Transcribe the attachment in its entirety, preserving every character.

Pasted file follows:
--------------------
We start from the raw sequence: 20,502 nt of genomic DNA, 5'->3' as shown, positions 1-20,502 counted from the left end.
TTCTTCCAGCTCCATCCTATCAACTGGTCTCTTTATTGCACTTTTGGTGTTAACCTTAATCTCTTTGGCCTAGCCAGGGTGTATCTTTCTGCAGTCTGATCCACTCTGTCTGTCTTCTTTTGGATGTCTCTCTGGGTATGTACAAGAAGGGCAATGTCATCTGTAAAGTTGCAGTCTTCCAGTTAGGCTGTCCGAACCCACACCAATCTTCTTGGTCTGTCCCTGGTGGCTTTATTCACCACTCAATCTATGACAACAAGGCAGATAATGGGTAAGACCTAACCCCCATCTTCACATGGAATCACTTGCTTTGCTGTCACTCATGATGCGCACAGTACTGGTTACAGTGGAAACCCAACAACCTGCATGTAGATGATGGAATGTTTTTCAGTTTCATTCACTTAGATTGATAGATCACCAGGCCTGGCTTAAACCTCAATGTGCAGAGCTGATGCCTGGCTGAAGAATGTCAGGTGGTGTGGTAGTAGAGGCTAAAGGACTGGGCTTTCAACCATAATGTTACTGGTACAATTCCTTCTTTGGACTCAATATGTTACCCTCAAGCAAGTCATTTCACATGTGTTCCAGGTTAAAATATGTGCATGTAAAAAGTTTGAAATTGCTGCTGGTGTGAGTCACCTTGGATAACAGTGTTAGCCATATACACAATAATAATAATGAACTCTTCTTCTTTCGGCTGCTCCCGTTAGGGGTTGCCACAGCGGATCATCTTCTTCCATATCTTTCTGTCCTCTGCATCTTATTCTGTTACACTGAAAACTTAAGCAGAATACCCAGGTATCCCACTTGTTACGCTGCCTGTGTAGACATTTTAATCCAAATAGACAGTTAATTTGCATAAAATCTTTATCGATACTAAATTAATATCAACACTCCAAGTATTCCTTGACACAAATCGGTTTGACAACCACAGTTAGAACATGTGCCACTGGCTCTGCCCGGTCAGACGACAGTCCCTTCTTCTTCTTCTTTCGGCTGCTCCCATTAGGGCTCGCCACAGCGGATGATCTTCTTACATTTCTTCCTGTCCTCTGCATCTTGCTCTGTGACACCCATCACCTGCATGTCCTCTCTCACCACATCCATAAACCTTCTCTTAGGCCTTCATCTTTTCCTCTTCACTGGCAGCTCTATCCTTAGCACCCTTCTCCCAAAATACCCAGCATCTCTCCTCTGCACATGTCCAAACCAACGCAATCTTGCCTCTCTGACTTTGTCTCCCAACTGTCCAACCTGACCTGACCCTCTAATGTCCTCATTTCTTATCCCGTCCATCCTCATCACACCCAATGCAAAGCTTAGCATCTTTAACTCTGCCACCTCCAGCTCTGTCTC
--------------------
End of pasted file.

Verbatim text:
We start from the raw sequence: 20,502 nt of genomic DNA, 5'->3' as shown, positions 1-20,502 counted from the left end.
TTCTTCCAGCTCCATCCTATCAACTGGTCTCTTTATTGCACTTTTGGTGTTAACCTTAATCTCTTTGGCCTAGCCAGGGTGTATCTTTCTGCAGTCTGATCCACTCTGTCTGTCTTCTTTTGGATGTCTCTCTGGGTATGTACAAGAAGGGCAATGTCATCTGTAAAGTTGCAGTCTTCCAGTTAGGCTGTCCGAACCCACACCAATCTTCTTGGTCTGTCCCTGGTGGCTTTATTCACCACTCAATCTATGACAACAAGGCAGATAATGGGTAAGACCTAACCCCCATCTTCACATGGAATCACTTGCTTTGCTGTCACTCATGATGCGCACAGTACTGGTTACAGTGGAAACCCAACAACCTGCATGTAGATGATGGAATGTTTTTCAGTTTCATTCACTTAGATTGATAGATCACCAGGCCTGGCTTAAACCTCAATGTGCAGAGCTGATGCCTGGCTGAAGAATGTCAGGTGGTGTGGTAGTAGAGGCTAAAGGACTGGGCTTTCAACCATAATGTTACTGGTACAATTCCTTCTTTGGACTCAATATGTTACCCTCAAGCAAGTCATTTCACATGTGTTCCAGGTTAAAATATGTGCATGTAAAAAGTTTGAAATTGCTGCTGGTGTGAGTCACCTTGGATAACAGTGTTAGCCATATACACAATAATAATAATGAACTCTTCTTCTTTCGGCTGCTCCCGTTAGGGGTTGCCACAGCGGATCATCTTCTTCCATATCTTTCTGTCCTCTGCATCTTATTCTGTTACACTGAAAACTTAAGCAGAATACCCAGGTATCCCACTTGTTACGCTGCCTGTGTAGACATTTTAATCCAAATAGACAGTTAATTTGCATAAAATCTTTATCGATACTAAATTAATATCAACACTCCAAGTATTCCTTGACACAAATCGGTTTGACAACCACAGTTAGAACATGTGCCACTGGCTCTGCCCGGTCAGACGACAGTCCCTTCTTCTTCTTCTTTCGGCTGCTCCCATTAGGGCTCGCCACAGCGGATGATCTTCTTACATTTCTTCCTGTCCTCTGCATCTTGCTCTGTGACACCCATCACCTGCATGTCCTCTCTCACCACATCCATAAACCTTCTCTTAGGCCTTCATCTTTTCCTCTTCACTGGCAGCTCTATCCTTAGCACCCTTCTCCCAAAATACCCAGCATCTCTCCTCTGCACATGTCCAAACCAACGCAATCTTGCCTCTCTGACTTTGTCTCCCAACTGTCCAACCTGACCTGACCCTCTAATGTCCTCATTTCTTATCCCGTCCATCCTCATCACACCCAATGCAAAGCTTAGCATCTTTAACTCTGCCACCTCCAGCTCTGTCTC